--Shawn

                      • 8. Re: Help Testing Map
                        Richard Leeke

                        > the custom geocoding persists even in newly created workbooks until specifically removed.

                         

                        Hmmm - I can't see how.  How did you create the new workbooks?  Did you copy them from the "hacked" one or start from scratch?  Did you still have the "hacked one open?".

                         

                        I'll just explain what I understand about where Tableau is getting its geocoding data from - maybe that will let you work out what happened.  But this really demonstrates that it's unwise to do unsupported stuff like this.

                         

                        Normally, if you don't define any custom geocoding, Tableau gets all of its geocoding data from a database in the Tableau installation directory.  I never touch that.

                         

                        When you define custom geocoding Tableau creates a clone of the basic geocoding database and adds in your custom roles.  That gets stored in your personal respository and will be referenced by any workbooks that use geocoding.

                         

                        When you save a workbook as a packaged workbook, Tableau checks to see whether the workbook uses any of your custom geographic roles.  If it doesn't use any geocoding, or only references the built-in roles, then the workbook will work fine on any system and Tableau doesn't need to do anything special to make the workbook transportable.

                         

                        But if it does use custom roles, Tableau has to bundle up a copy of your custom geocoding database as part of the packaged workbook, so that the workbook will be useable on another system.  When the packaged workbook is opened on another system, the contents are unpacked into a temp directory and Tableau uses the custom geocoding from there for that one workbook only.  But it shouldn't have any impact on any other workbooks.

                         

                        When you use the Import or Remove Custom Geocoding menu options you are dealing with the version in your repository.  But I don't see how my hacked geocoding database could have got itself installed there.

                         

                        The reason that the modified version of the "hacked" workbook is still fast is just that the workbook still references the custom geographic role, so Tableau continues to bundle my hacked copy of the database.  If you change the geographic role of the Store Location field to none and resave the workbook it will no longer need to reference the hacked workbook, so will revert to the default geocoding database.

                         

                        In terms of how it works - the custom geocoding is held in a local firebird database and I "just" pared it back to the essentials for this particular viz by deleting unreferenced rows.  You might remember that I posted about Filled Maps on the beta forum a while back with some ideas about custom geocoding.  That was talkig specifically about filled maps, but also talking about the fact that as more geocoding is built into the product the geocoding database would grow and suggesting some ideas about exposing control of the amount of geocoding data to the user.  Well this is just the results of me having a bit of a dig around and seeing what I could achieve "via the back door".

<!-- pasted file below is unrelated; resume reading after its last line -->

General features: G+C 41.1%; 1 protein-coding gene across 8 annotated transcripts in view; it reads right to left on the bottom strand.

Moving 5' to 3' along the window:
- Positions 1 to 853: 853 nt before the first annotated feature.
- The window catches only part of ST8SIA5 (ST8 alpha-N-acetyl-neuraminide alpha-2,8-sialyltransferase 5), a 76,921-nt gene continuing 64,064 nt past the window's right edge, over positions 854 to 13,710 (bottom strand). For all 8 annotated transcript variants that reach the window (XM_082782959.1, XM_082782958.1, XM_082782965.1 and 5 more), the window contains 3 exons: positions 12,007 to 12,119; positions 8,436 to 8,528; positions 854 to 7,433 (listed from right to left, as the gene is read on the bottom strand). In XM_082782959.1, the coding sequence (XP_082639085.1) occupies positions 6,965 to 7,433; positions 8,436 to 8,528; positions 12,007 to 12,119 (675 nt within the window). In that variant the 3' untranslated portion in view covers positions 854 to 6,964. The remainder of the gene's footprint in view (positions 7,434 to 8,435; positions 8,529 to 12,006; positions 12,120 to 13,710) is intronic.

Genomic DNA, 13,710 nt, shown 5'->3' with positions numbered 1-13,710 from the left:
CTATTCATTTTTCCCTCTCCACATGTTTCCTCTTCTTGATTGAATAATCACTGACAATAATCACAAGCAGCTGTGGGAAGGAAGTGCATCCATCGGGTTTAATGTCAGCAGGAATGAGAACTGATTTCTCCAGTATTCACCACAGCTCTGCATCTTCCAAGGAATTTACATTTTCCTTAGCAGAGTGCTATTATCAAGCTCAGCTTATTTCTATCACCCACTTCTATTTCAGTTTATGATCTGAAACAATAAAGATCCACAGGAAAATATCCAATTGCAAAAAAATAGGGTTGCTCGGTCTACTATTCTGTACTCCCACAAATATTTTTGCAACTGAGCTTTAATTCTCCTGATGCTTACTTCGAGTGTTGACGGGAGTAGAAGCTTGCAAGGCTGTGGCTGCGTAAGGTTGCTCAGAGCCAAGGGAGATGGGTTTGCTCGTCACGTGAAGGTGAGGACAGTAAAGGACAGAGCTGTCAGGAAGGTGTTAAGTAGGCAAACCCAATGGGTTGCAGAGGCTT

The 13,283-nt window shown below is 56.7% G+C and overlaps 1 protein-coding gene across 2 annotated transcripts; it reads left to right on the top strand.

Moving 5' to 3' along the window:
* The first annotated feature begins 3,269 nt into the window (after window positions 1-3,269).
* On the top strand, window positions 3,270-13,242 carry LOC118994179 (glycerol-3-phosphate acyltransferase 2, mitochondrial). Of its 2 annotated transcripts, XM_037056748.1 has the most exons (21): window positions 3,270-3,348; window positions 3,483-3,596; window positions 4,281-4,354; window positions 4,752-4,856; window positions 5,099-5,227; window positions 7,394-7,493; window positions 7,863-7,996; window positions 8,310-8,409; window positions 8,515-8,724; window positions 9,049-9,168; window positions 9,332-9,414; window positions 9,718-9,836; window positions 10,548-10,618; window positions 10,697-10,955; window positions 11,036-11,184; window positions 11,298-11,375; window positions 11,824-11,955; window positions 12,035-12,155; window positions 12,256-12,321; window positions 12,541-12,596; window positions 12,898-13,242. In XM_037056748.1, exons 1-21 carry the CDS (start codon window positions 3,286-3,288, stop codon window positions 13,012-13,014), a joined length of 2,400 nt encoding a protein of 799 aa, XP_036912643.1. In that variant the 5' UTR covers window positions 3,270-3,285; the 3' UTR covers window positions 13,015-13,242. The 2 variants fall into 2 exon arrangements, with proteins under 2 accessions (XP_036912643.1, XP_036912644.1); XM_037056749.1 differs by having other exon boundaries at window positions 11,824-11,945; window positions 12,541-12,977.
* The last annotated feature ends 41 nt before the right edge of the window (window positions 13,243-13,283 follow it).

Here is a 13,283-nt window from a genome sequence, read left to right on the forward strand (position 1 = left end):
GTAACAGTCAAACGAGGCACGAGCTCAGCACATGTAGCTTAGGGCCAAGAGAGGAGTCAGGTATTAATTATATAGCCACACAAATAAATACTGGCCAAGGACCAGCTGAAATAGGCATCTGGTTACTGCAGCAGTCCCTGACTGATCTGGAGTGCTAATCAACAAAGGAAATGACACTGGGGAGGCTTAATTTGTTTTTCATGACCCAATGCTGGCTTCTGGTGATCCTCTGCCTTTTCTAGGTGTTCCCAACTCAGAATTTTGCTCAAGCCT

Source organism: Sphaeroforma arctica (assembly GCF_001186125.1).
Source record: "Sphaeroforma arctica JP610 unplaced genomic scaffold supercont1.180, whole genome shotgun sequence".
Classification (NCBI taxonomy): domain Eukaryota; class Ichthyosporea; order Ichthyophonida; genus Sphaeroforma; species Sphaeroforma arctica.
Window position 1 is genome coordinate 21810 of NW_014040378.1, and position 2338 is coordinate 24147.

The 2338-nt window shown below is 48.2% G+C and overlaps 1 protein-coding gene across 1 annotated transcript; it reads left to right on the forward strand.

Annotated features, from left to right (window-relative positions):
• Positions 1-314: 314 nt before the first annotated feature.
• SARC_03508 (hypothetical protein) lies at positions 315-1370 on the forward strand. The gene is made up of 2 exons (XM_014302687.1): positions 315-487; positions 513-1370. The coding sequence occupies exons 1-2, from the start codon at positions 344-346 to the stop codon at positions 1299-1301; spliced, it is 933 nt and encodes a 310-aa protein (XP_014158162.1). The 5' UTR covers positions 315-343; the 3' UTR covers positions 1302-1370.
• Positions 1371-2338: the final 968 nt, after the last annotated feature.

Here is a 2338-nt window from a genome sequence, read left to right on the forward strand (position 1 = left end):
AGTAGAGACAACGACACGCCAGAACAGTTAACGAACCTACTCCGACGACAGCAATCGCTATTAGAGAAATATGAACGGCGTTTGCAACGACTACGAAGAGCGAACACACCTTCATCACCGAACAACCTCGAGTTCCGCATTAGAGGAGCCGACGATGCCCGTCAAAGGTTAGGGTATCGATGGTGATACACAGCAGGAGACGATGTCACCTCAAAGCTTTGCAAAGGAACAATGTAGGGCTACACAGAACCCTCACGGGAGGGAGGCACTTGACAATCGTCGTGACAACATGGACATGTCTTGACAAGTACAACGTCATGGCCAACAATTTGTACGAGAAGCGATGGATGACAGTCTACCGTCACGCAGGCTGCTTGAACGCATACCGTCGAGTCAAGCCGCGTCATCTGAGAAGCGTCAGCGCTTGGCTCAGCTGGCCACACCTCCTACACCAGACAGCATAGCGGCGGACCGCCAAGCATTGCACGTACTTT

But I'm really feeling that I've opened a can of worms here and shouldn't have mentioned it.  Without support built into the product I really wouldn't advocate using this technique for client work. The way geocoding works is bound to change in future releases, so this sort of hack won't work going forward. And if you ever have any issues with geocoding, the first thing you'd need to do is remove the hack to make sure that I hadn't broken something. You don't want to go setting expectations with your client that you can't continue to deliver.

                         

                        I really only posted the example to demonstrate where the time was going.  I thought it was going to be completely self contained in that one workbook - but it seems there is a lot more scope for confusion here than I realised.

                        • 9. Re: Help Testing Map
                          Shawn Wallwork

                          Got it Richard, thanks for the explanation, it makes sense. FYI: Started with a new workbook, but the hacked one might have been opened, I just don't remember. It could also have been open when I removed the custom geocoding in the new workbook as well. I'll mess around a bit with importing and removing geocoding, and see if I can figure anything out.

                           

                          --Shawn

                          • 10. Re: Help Testing Map
                            Shawn Wallwork

                            So Richard do you know where the ZIP code boundaries (polygons) are being stored? We opened up GOECODING.FDB and didn't find anything there. --Shawn

                            • 11. Re: Help Testing Map
                              Richard Leeke

                              > I'm really feeling that I've opened a can of worms here and shouldn't have mentioned it...

                               

                              Yes I've worked out how that's all structured and have been experimenting with it, but there's absolutely no guarantee that it won't change in future versions (in fact it's almost certain that it will), so I really don't think it's a good idea to mess with it.

                               

                              Drop me an email at richard(dot)leeke(at)equinox(dot)co(dot)nz and I'll try harder to persuade you not to go there.  ;-)